Do You Need a Prescription for Reading Glasses?
Presbyopia may be a natural part of the aging process, but that doesn’t mean that people are exactly thrilled about it. Presbyopia occurs right around the age of 45 and involves our eye as it loses its ability to properly focus. The major symptom that you’ll notice when you start to become affected occurs when you’re having a hard time clearly seeing items, especially at close distances.
This tends to get worse and worse until, right around the age of 75, most people will have lost the ability to focus at different distances altogether.
If you’ve very recently begun to experience Presbyopia or a similar type of condition, you may have started to investigate your options – at which point you’ll discover reading glasses sooner rather than later. Because you’re entering a situation that is new and strange to you, you’ll probably have a lot of questions. This is understandable. Don’t worry. There is no judgment, here.
The most common question that most people usually have is some variation of “do you need a prescription for reading glasses?” After all, just about everything else in the medical world requires a prescription so why would this be any different?
Vision is a complicated topic and the solutions to a lot of eye problems tend to be equally so. After all, when the stakes are this high, you always want to be careful so you don’t take a small problem and make it a much worse one sooner rather than later.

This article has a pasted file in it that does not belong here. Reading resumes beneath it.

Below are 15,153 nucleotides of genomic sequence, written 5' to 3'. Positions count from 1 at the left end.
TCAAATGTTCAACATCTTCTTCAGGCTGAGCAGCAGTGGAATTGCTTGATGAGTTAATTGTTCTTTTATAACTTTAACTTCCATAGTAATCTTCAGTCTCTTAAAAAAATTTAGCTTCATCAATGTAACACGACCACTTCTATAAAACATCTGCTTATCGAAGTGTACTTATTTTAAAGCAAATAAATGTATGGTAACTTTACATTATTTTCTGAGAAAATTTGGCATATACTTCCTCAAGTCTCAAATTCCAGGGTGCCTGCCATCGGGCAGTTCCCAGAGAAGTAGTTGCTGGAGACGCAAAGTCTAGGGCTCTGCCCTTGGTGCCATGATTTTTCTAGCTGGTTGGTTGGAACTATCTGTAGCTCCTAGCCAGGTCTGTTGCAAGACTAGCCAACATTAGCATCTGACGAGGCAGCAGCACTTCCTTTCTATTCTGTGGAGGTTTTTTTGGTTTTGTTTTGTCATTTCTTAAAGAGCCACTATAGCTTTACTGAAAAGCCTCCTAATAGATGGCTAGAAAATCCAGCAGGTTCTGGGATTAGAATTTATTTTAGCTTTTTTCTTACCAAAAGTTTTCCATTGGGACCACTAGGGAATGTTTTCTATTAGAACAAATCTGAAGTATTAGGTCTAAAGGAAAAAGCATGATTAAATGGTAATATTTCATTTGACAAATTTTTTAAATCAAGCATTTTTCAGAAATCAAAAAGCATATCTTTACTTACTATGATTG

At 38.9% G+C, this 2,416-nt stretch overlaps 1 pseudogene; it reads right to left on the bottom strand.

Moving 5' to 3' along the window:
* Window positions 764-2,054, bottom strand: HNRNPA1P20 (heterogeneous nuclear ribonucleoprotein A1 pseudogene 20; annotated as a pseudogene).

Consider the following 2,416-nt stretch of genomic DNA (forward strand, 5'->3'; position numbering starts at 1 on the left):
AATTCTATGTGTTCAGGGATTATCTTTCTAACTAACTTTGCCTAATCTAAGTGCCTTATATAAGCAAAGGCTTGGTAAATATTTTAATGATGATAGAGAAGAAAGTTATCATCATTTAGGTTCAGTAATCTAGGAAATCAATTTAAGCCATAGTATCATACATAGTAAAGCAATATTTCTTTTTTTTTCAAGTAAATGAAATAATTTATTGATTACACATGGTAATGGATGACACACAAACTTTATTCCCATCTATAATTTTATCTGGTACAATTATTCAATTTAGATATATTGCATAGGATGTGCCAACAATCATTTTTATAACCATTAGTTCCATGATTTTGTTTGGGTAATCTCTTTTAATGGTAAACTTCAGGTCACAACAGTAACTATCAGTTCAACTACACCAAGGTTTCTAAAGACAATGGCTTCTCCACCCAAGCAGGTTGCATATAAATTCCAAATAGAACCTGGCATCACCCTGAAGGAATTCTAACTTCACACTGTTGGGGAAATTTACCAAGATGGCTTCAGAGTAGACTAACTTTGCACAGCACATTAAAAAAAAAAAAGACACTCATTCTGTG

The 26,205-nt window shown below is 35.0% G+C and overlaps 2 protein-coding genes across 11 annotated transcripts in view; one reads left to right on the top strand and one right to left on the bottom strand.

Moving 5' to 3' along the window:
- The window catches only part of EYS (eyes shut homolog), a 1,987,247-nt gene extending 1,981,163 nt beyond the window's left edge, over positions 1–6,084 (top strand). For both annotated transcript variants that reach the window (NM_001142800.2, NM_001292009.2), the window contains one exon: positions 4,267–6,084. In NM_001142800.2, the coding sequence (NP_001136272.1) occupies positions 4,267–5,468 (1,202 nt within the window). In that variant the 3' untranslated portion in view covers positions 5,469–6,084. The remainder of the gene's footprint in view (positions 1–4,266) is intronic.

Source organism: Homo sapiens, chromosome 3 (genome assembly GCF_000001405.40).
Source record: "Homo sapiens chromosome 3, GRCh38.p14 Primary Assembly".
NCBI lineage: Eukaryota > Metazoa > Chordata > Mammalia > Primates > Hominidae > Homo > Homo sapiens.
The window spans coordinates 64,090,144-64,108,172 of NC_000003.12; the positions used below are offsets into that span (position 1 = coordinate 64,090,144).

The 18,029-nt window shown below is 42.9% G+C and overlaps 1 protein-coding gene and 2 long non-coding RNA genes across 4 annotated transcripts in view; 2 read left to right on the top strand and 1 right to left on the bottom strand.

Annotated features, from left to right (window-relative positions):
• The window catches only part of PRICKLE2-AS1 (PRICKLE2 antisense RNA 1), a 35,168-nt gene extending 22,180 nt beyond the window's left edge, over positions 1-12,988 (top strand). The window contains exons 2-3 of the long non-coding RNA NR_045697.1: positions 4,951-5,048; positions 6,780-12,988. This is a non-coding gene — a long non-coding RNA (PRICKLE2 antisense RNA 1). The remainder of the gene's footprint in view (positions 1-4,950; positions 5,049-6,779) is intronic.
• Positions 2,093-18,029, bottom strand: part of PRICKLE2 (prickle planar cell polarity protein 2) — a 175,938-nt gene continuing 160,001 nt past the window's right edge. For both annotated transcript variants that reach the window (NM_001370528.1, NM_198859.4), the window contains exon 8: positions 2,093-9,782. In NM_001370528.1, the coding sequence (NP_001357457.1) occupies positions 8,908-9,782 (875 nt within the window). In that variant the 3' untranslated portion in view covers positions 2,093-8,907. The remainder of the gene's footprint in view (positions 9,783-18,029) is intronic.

Having said that, the question of whether or not you need a prescription for reading glasses is, thankfully, one with a surprisingly easy answer.
Do You Need a Prescription for Reading Glasses?
See? We told you that was easy.
In order to better understand why that answer was so straightforward, you first need to understand a bit more about how prescriptions work in the first place. Prescriptions are all about specificity – a doctor is recommending a very, very precise solution to whatever problem you’re experiencing. Sometimes this solution can be dangerous if not observed carefully, which explains why you need a prescription for certain types of controlled substances like medication.
The medications that are “over” or “behind” the counter tend to be placed there in part because they’re dangerous and in part because there’s simply no reason why someone would need a dosage that massive if all they’re trying to do is get rid of a mild headache.
In terms of glasses, prescription lenses are an incredible precise – and long-term – way to correct whatever vision issues you may have. However, in the case of reading glasses, you’re dealing with a solution that was never intended with that level of specificity in mind.
Essentially, think about reading glasses versus prescription glasses as “over the counter” medication versus “behind the counter” medication. You don’t need a prescription for something like acetaminophen because it’s a general pain reliever. However, if you’re experiencing intense pain after surgery, a doctor may recommend something a bit more thorough and controlled – thus taking things from “behind the counter” to “over it.”